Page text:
As defined by Aristotle a tragic hero is a literary character who makes a judgment error that inevitably leads to their own destruction. They are born into nobility and have a fate of their own. One also looks at the background information that influences the character to be a tragic hero. In order to be a tragic character a character has to have certain characteristics. In the novel Antigone, the character Antigone meets all these characteristics making her a tragic character.
A tragic hero is a literary character who makes a judgement error that inevitably leads to his destruction. Typically not an ordinary man, but is a man with outstanding quality and greatness about himself. His own destruction is is for a greater cause or principle. John Proctor is the perfect example of a tragic hero; his downfall was self inflicted because he thought keeping his name is more important than staying alive.
A definition of a “tragic hero” is, “a great or virtuous character in a dramatic tragedy who is destined for downfall, suffering,or defeat.“tragic hero”
Chinua Achebe unfolds a variety of interesting connections between characters in the Novel Things Fall Apart. Relationships with parents, children and inner self are faced differently, however the attitude that Okonkwo gave them determined what kind of outcome he generated from these relations. Okonkwo looks at everything through his violent and manly perspective and is afraid to show his real feelings because he thinks that he may be thought out as weak and feminine this paranoid attitude lead him to self-destruction.
Going back to the novel, we see Okonwo, who is extremely shocked by the twists which take place in his tribe as a cultural revolution. He sees their ancient religion giving its place to Christianity, and their father’s culture and traditions, which his life was based on, fall apart. To make things even worse, his own son turns his back to him. Okonkwo can not stand this as a result he tries to fight against the people who were the creators of this disaster. But as he fails, he commits suicide, preferring to kill himself, rather than let those strangers kill him.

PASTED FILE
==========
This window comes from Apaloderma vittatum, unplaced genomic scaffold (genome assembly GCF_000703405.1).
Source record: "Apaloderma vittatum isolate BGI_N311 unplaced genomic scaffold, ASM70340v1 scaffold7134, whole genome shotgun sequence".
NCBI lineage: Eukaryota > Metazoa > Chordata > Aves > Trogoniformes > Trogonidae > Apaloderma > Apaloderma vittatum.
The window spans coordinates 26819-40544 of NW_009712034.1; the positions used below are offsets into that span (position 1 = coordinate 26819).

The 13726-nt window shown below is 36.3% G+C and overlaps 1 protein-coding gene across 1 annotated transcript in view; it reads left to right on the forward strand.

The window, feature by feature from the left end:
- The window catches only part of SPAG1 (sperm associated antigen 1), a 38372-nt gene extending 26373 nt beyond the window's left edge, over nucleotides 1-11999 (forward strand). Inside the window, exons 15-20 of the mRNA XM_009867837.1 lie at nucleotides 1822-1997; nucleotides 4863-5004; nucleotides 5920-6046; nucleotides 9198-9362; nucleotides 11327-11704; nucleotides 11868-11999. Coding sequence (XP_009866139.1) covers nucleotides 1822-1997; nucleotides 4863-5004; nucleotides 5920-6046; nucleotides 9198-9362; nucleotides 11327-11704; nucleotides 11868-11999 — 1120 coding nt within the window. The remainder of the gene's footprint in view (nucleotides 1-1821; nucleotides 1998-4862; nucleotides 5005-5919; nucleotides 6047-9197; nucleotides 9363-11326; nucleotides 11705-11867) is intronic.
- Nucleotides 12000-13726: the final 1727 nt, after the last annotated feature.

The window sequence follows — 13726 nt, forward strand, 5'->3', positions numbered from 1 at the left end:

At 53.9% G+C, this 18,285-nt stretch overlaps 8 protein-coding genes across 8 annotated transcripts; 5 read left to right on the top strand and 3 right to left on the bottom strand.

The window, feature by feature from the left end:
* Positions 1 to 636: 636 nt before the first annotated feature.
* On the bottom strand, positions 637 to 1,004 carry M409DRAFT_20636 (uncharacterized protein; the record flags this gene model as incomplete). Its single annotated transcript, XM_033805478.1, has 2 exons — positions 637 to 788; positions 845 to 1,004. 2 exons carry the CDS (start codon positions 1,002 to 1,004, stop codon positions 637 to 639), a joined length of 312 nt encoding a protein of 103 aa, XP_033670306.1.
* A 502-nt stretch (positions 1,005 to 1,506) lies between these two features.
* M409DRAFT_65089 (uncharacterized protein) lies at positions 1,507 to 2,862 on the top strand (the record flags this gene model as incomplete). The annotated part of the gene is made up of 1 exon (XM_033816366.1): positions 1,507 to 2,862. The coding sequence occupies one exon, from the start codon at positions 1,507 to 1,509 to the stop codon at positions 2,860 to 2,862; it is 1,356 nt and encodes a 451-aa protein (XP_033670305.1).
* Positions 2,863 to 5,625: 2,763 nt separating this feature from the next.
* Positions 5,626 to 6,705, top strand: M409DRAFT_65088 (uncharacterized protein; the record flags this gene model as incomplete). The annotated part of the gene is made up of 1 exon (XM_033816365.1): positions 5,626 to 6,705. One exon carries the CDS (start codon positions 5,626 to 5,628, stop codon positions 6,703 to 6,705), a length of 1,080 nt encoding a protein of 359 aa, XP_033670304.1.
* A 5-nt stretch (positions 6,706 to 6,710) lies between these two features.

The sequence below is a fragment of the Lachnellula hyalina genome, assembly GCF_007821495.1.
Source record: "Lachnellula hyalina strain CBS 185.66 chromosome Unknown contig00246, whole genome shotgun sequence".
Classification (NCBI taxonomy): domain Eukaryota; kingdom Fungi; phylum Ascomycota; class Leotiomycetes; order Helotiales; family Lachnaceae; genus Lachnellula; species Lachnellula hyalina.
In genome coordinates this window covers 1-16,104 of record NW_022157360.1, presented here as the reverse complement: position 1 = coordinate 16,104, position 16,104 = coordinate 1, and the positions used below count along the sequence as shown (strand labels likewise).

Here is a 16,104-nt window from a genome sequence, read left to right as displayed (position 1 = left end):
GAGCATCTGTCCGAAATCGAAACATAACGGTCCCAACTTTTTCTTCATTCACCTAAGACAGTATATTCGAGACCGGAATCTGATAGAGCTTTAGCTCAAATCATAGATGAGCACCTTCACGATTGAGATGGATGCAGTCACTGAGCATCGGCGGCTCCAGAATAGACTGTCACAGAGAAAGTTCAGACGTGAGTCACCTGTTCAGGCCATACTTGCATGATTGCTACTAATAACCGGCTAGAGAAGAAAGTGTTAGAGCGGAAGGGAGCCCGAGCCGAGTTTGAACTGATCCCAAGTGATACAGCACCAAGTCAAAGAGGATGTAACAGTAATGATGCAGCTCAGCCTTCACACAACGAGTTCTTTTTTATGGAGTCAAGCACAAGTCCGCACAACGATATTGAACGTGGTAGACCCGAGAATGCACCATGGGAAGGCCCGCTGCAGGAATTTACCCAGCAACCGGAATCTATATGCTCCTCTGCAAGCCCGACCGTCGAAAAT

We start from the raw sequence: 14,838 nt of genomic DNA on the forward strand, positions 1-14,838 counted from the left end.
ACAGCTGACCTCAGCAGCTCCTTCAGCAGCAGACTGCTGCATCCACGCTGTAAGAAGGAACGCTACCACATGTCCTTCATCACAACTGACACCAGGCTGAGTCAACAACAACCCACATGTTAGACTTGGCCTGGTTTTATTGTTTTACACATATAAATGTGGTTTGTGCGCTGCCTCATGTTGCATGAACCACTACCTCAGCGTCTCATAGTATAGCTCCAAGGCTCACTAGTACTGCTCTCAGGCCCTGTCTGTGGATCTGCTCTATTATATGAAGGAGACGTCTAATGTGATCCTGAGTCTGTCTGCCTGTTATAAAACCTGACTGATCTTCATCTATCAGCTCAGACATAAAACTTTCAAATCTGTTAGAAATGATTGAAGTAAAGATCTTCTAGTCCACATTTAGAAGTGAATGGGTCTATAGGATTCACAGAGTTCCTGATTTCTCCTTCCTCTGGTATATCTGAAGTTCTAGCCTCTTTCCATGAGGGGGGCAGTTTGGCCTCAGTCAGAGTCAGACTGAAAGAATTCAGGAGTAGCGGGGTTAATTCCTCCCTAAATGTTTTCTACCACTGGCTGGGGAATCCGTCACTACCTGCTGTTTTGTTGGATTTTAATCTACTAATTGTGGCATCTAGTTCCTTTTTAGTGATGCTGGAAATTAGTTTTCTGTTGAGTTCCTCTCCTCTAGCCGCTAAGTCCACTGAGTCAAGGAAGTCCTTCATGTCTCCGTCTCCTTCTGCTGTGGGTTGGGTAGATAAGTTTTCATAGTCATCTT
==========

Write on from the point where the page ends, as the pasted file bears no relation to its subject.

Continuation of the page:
Upon an initial reading of Chinua Achebe’s Things Fall Apart, it is easy to blame the demise of Okonkwo’s life and of the Umofia community on the imperialistic invasions of the white men. After all, Okonkwo seemed to be enjoying relative peace and happiness before then. He did have a few mishaps; one of them resulted in him being exiled for eight years. Nonetheless, he returned to his home town with high spirits and with prospects of increased success. However, everything has changed. The white men have brought with them a new religion and a new government. Okonkwo’s family falls apart. The men in his village lose their courage and valor; they do not offer any resistance to the white men. Consequently, Okonkwo kills
Aristotle’s definition of a tragic hero is someone of great importance or royalty. The hero must go through something terrible such as a relative’s death. We must feel what this character is feeling throughout the story. Aristotle also said that a tragic hero scan be defeated by a tragic flaw, such as hubris or human pride. In Sophocles’ tragedy Antigone, both Creon and Antigone are tragic heroes.
By definition, a tragic hero is a protagonist that due to some tragic flaw loses everything he has. Throughout history, literature has always been filled with main characters possessing some tragic flaw. In Macbeth, Macbeth’s tragic flaw is his enormous ambition to become king. In Hamlet, Hamlet’s tragic flaw is his need for revenge for the death of his father at the hands of his uncle. In the Epic of Gilgamesh, Gilgamesh’s tragic flaw is his need to be remembered. In the Anglo-Saxon epic Beowulf, Beowulf also has a tragic flaw, excessive pride and the search for fame, which ultimately leads to his demise.
A Tragic Hero is a common figure in many of Shakespeare’s works. A Tragic Hero is usually a figure of royalty, fame or greatness. This person is predominately good, but falls from prominence due to personality flaws that eventually lead to self-destruction.